Line graph showing individual earnings (full time)

Research by the Resolution Foundation in 2009, showed that low-income households – with an average of £15,800 at their disposal – are walking an increasingly precarious financial tightrope. It has found that 24% of low-wage households spend more than a quarter of their monthly income on debt – twice the number from four years ago. The study shows nearly a third of low-income households have high loan-to-value mortgages and are in negative equity, making them vulnerable to homelessness if they lose their job.

Research has also shown how families living in poverty can pay much more for access to finance and other essential goods and services. "The Poverty Premium" by Save the Children and the Family Welfare Association, shows that low income families can pay around:

  • 150% more for basic goods such as an oven bought on credit
  • 10% more on gas bills paid through pre-payment meters rather than by direct debit
  • Other areas where poor families end up paying more is for electricity bills (8% more) and for home and car insurance in deprived areas

In the current economic climate it’s more important than ever for people to be on top of their personal finances. The "link between debt and mental health issues" is well established, and recent research concluded that “people’s financial capability is a strong predictor of their psychological wellbeing;" . The MINT (Money Information Network Tameside) partnership will be promoting the Money Advice Service which will help people make confident, informed financial decisions and make the most of their money. It will encourage people to take action before money worries become unmanageable money problems. The service is completely impartial and will never recommend products or try to sell anything.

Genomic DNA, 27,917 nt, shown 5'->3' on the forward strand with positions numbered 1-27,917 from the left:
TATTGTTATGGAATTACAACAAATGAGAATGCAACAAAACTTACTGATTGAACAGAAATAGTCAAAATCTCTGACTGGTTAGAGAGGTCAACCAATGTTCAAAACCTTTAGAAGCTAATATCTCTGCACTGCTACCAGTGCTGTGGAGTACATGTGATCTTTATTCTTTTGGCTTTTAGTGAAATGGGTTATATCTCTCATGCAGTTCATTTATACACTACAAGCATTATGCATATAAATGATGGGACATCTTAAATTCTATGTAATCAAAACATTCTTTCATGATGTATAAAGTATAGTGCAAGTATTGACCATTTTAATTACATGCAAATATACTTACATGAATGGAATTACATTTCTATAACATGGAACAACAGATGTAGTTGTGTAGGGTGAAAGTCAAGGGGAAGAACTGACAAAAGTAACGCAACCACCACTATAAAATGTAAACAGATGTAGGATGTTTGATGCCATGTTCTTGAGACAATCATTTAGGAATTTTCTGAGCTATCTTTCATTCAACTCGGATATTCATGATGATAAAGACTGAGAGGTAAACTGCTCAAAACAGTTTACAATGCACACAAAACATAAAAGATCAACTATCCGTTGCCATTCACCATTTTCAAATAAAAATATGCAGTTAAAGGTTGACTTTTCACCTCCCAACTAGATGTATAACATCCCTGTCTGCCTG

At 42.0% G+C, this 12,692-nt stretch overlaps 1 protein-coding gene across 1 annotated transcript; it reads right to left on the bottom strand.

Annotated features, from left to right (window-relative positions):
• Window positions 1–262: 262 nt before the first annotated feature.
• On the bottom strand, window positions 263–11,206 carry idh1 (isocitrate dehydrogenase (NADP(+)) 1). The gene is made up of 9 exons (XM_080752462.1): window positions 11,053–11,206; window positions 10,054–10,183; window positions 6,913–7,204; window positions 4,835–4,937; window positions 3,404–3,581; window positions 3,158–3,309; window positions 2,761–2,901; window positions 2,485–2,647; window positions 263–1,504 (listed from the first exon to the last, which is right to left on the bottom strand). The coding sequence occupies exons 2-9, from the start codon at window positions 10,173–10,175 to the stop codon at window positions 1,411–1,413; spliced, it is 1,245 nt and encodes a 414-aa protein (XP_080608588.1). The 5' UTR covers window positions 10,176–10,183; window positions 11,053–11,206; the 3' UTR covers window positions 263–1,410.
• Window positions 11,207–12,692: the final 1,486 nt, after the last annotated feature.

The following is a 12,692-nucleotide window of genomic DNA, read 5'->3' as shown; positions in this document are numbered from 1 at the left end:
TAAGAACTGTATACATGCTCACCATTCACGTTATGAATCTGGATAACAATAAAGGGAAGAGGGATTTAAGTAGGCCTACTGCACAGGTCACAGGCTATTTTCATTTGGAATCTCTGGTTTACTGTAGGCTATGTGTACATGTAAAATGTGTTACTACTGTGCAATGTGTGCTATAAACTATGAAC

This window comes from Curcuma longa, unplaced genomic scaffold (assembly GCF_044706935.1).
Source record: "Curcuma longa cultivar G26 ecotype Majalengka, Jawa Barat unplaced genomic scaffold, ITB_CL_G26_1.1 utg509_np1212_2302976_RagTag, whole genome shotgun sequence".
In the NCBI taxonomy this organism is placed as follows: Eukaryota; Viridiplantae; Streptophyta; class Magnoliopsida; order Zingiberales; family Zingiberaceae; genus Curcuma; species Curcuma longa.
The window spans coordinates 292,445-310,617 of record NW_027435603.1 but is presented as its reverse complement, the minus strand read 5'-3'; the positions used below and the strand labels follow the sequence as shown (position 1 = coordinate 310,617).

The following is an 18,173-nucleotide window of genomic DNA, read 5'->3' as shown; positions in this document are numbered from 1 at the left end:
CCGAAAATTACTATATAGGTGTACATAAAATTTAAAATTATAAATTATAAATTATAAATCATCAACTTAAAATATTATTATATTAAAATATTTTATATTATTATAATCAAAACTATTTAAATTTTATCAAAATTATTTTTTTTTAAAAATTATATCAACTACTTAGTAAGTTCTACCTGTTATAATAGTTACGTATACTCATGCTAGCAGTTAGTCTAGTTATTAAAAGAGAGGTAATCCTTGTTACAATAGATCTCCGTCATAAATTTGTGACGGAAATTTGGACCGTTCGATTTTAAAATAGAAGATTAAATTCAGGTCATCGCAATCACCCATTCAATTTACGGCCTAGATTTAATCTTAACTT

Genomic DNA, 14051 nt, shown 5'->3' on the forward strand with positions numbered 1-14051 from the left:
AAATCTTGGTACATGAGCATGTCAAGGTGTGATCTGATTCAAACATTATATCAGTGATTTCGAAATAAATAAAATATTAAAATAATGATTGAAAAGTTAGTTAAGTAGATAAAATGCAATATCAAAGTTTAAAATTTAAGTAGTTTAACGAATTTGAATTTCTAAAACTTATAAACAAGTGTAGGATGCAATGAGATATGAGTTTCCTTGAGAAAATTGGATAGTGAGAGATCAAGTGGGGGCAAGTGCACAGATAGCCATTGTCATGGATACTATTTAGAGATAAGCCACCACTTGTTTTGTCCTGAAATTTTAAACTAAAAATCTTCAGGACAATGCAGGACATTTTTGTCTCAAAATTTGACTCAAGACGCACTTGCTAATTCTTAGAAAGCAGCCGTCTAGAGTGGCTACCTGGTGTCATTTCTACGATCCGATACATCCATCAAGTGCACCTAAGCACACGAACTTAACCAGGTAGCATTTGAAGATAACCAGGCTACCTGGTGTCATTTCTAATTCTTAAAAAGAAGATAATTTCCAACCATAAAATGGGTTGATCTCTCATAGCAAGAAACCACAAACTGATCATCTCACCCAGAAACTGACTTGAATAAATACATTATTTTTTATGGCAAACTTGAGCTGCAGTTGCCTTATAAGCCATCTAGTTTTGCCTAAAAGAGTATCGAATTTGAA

The Money Advice Service can help people to:

  • Cope with changing circumstances, like a sudden drop in income
  • Get the most out of a budget
  • Save for a special event, or just a rainy day
  • Borrow wisely
  • Plan for retirement
  • Understand tax and welfare benefits
  • Explain financial jargon

When Money Advice Service doesn’t have the answers, it will help people to find them elsewhere. This will include signposting to, for example, specialist advice on debt or pensions, or to regulated financial advice.